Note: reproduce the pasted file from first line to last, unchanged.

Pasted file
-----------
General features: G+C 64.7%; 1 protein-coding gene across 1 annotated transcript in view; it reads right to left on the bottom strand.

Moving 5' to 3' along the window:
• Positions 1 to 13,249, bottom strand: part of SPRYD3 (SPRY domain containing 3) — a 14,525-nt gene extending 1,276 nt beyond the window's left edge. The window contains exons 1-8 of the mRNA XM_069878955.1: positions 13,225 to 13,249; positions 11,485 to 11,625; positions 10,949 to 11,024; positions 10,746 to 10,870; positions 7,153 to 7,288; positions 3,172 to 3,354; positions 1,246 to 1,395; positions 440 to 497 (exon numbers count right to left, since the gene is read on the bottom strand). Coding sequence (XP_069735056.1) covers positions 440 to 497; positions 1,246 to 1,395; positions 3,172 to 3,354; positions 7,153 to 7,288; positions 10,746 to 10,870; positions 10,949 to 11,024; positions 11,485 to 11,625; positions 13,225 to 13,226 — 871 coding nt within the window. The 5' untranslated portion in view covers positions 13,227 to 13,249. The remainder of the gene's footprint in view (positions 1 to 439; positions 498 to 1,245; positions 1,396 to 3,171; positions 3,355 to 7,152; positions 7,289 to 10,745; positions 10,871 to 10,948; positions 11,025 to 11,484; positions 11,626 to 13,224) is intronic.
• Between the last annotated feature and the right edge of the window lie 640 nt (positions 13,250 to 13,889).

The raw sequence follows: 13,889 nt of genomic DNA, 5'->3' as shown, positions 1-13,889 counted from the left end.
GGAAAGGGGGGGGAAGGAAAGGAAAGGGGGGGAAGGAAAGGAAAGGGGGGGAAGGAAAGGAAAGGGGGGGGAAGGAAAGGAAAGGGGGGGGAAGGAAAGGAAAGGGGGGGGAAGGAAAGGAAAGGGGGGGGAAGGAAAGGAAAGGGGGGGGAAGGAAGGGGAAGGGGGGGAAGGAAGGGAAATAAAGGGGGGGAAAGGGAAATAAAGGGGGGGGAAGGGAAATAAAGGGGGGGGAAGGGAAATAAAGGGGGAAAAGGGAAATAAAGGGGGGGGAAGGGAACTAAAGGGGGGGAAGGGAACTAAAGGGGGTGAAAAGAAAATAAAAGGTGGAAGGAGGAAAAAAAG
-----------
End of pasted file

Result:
General features: G+C 64.7%; 1 protein-coding gene across 1 annotated transcript in view; it reads right to left on the bottom strand.

Moving 5' to 3' along the window:
• Positions 1 to 13,249, bottom strand: part of SPRYD3 (SPRY domain containing 3) — a 14,525-nt gene extending 1,276 nt beyond the window's left edge. The window contains exons 1-8 of the mRNA XM_069878955.1: positions 13,225 to 13,249; positions 11,485 to 11,625; positions 10,949 to 11,024; positions 10,746 to 10,870; positions 7,153 to 7,288; positions 3,172 to 3,354; positions 1,246 to 1,395; positions 440 to 497 (exon numbers count right to left, since the gene is read on the bottom strand). Coding sequence (XP_069735056.1) covers positions 440 to 497; positions 1,246 to 1,395; positions 3,172 to 3,354; positions 7,153 to 7,288; positions 10,746 to 10,870; positions 10,949 to 11,024; positions 11,485 to 11,625; positions 13,225 to 13,226 — 871 coding nt within the window. The 5' untranslated portion in view covers positions 13,227 to 13,249. The remainder of the gene's footprint in view (positions 1 to 439; positions 498 to 1,245; positions 1,396 to 3,171; positions 3,355 to 7,152; positions 7,289 to 10,745; positions 10,871 to 10,948; positions 11,025 to 11,484; positions 11,626 to 13,224) is intronic.
• Between the last annotated feature and the right edge of the window lie 640 nt (positions 13,250 to 13,889).

The raw sequence follows: 13,889 nt of genomic DNA, 5'->3' as shown, positions 1-13,889 counted from the left end.
GGAAAGGGGGGGGAAGGAAAGGAAAGGGGGGGAAGGAAAGGAAAGGGGGGGAAGGAAAGGAAAGGGGGGGGAAGGAAAGGAAAGGGGGGGGAAGGAAAGGAAAGGGGGGGGAAGGAAAGGAAAGGGGGGGGAAGGAAAGGAAAGGGGGGGGAAGGAAGGGGAAGGGGGGGAAGGAAGGGAAATAAAGGGGGGGAAAGGGAAATAAAGGGGGGGGAAGGGAAATAAAGGGGGGGGAAGGGAAATAAAGGGGGAAAAGGGAAATAAAGGGGGGGGAAGGGAACTAAAGGGGGGGAAGGGAACTAAAGGGGGTGAAAAGAAAATAAAAGGTGGAAGGAGGAAAAAAAG